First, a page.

Volume 20

Volume 20

About the cover: Cathodoluminescence (CL)-RGB image of detrital quartz grains illustrating cements of different ages filling fractures and covering the outside of the grains. Different generations of cements have different CL-colours due to the physio-chemical conditions during formation. In Letter 2130, Hellevang et al. show that these CL-colour signatures together with textural characteristics and fluid inclusion temperatures can complement conventional methods used for unravelling past tectonism.
Photograph credit: Siri Simonsen. Download high-resolution cover.

In situ redox control and Raman spectroscopic characterisation of solutions below 300 °C

Abstract:
Redox reactions often occur and significantly affect many geological processes. To simulate redox reactions in low temperature (T < 400 °C) hydrothermal experiments, fused silica was used as a hydrogen membrane to impose an externally fixed H2 pressure (PH2) on a fused silica capillary capsule (FSCC; 150 μm inner diameter, 375 μm outer diameter and ∼6 mm long) to define the redox state of the sample in the FSCC. At 300 °C, it required less than 7 hours to reach osmotic equilibrium. In this study, a constant PH2 was imposed on an FSCC, which originally contained a 0.5 m (mole/kg H2O) SnCl4 + 0.5 m HCl aqueous solution, at 300 °C and vapour saturation pressure. In situ Raman spectra of the sample solution collected at 300 °C show that the reduction rate of SnIV to SnII species increased substantially with an increase of 1.1 bar of PH2. We characterised precipitation and dissolution of cassiterite under various P-T-pH-PH2 conditions and greatly increased our capabilities for performing rigorous hydrothermal experiments at temperatures below 400 °C, in which redox control is difficult to ensure without in situ approaches.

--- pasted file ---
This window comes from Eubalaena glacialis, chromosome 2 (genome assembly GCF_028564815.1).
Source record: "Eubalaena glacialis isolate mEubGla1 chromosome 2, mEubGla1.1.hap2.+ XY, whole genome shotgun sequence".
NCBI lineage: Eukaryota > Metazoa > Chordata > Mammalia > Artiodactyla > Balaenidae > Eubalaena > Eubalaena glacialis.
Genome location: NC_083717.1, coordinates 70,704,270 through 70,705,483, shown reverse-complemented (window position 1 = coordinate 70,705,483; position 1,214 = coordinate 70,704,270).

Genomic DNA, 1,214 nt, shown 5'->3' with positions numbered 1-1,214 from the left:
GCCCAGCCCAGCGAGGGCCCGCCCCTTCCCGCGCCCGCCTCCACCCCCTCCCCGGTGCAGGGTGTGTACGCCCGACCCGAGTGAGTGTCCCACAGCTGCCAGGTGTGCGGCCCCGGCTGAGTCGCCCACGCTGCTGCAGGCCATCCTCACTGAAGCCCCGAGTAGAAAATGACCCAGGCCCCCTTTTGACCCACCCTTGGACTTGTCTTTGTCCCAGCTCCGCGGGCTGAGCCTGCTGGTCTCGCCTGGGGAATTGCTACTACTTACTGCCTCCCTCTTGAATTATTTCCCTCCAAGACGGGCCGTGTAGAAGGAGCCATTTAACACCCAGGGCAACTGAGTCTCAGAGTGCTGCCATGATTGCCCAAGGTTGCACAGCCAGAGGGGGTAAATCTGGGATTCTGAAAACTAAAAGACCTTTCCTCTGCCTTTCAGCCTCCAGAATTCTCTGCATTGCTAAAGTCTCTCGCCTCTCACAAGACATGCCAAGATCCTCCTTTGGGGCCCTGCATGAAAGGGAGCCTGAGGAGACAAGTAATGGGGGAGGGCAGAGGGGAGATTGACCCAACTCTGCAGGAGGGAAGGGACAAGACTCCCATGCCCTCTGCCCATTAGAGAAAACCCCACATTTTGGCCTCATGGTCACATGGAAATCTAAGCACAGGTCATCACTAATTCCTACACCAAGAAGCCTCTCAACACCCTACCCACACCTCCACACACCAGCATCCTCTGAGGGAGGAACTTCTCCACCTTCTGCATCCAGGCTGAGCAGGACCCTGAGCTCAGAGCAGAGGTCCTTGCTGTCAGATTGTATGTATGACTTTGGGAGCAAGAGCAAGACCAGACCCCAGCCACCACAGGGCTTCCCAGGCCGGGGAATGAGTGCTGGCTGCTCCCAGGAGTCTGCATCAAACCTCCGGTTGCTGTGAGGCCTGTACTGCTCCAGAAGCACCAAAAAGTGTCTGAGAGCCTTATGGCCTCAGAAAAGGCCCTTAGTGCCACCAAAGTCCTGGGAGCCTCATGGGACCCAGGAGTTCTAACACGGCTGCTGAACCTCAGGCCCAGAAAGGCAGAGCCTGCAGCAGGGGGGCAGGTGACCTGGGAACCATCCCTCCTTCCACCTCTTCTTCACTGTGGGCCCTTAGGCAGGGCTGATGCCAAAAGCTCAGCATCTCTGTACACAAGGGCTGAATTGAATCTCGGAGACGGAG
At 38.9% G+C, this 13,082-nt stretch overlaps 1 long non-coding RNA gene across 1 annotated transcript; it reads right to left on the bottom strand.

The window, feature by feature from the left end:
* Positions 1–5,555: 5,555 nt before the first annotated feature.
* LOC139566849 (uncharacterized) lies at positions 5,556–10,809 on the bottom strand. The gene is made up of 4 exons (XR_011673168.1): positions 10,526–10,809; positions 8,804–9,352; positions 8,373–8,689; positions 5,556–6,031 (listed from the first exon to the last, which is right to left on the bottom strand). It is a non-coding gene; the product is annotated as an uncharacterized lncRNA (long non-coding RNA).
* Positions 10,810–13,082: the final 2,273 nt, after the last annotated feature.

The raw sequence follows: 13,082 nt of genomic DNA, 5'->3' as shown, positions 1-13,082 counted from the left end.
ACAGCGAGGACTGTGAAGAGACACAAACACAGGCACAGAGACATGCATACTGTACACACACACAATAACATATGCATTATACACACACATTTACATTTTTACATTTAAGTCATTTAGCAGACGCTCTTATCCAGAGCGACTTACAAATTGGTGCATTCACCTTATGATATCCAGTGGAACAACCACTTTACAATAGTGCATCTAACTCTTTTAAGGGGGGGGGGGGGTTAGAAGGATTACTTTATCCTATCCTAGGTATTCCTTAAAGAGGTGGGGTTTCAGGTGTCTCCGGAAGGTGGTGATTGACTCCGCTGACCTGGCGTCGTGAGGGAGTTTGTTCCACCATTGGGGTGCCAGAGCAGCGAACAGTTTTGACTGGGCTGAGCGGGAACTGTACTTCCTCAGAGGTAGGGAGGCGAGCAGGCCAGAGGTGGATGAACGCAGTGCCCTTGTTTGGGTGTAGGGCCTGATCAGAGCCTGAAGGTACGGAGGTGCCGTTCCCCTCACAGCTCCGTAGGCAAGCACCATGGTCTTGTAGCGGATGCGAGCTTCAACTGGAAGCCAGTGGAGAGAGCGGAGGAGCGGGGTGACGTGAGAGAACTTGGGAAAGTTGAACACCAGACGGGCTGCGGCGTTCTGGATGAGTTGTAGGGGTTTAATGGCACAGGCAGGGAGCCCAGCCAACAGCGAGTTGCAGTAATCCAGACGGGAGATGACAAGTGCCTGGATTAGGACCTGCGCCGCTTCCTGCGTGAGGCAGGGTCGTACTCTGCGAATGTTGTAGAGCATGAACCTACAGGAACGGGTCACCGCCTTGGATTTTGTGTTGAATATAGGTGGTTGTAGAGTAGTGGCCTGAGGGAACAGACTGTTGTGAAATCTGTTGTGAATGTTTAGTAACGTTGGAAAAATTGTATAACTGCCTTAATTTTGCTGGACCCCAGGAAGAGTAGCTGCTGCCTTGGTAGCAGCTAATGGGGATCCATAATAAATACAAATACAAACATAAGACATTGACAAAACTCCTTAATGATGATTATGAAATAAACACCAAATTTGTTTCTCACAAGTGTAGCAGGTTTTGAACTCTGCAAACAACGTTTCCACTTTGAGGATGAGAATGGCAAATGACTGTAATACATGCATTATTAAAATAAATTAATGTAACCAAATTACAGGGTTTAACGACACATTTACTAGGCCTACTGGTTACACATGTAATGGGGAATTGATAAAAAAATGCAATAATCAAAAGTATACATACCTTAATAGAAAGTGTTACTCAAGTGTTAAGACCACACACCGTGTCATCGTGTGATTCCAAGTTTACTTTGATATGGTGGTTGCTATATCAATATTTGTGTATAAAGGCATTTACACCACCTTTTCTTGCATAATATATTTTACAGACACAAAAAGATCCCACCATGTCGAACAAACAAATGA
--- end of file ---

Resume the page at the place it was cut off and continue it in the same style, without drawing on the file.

I.-M. Chou, R. Wang, J. Fang

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Geochem. Persp. Let. (2021) 20, 1–5 | https://doi.org/10.7185/geochemlet.2135 | Published 2 December 2021

Early differentiation of magmatic iron meteorite parent bodies from Mn–Cr chronometry

Abstract:
Magmatic iron meteorite groups such as IIAB, IIIAB and IVA, represent the largest sampling of extraterrestrial core material from the earliest accreted distinct planetary bodies in the solar system. Chromium isotope compositions of chromite/daubréelite from seven samples, translated into 53Cr/52Cr model ages, provide robust time information on planetary core formation. These ages are within ∼1.5 Ma after formation of calcium-aluminium-rich inclusions (CAIs) and define the time of metal core formation in the respective parent bodies, assuming metal–silicate separation was an instantaneous event that induced strong chemical fractionation of Mn from the more siderophile Cr. The early core formation ages support accretion and differentiation of the magmatic iron meteorite parent bodies to have occurred prior to the chondrule formation interval. The calibration of Mn–Cr ages with established Hf–W ages of samples from the same magmatic iron meteorite groups constrains the initial ɛ53Cr of the solar system to −0.30 ± 0.05, and thus lower than previously estimated.

A. Anand, J. Pape, M. Wille, K. Mezger, B. Hofmann

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Geochem. Persp. Let. (2021) 20, 6–10 | https://doi.org/10.7185/geochemlet.2136 | Published 13 December 2021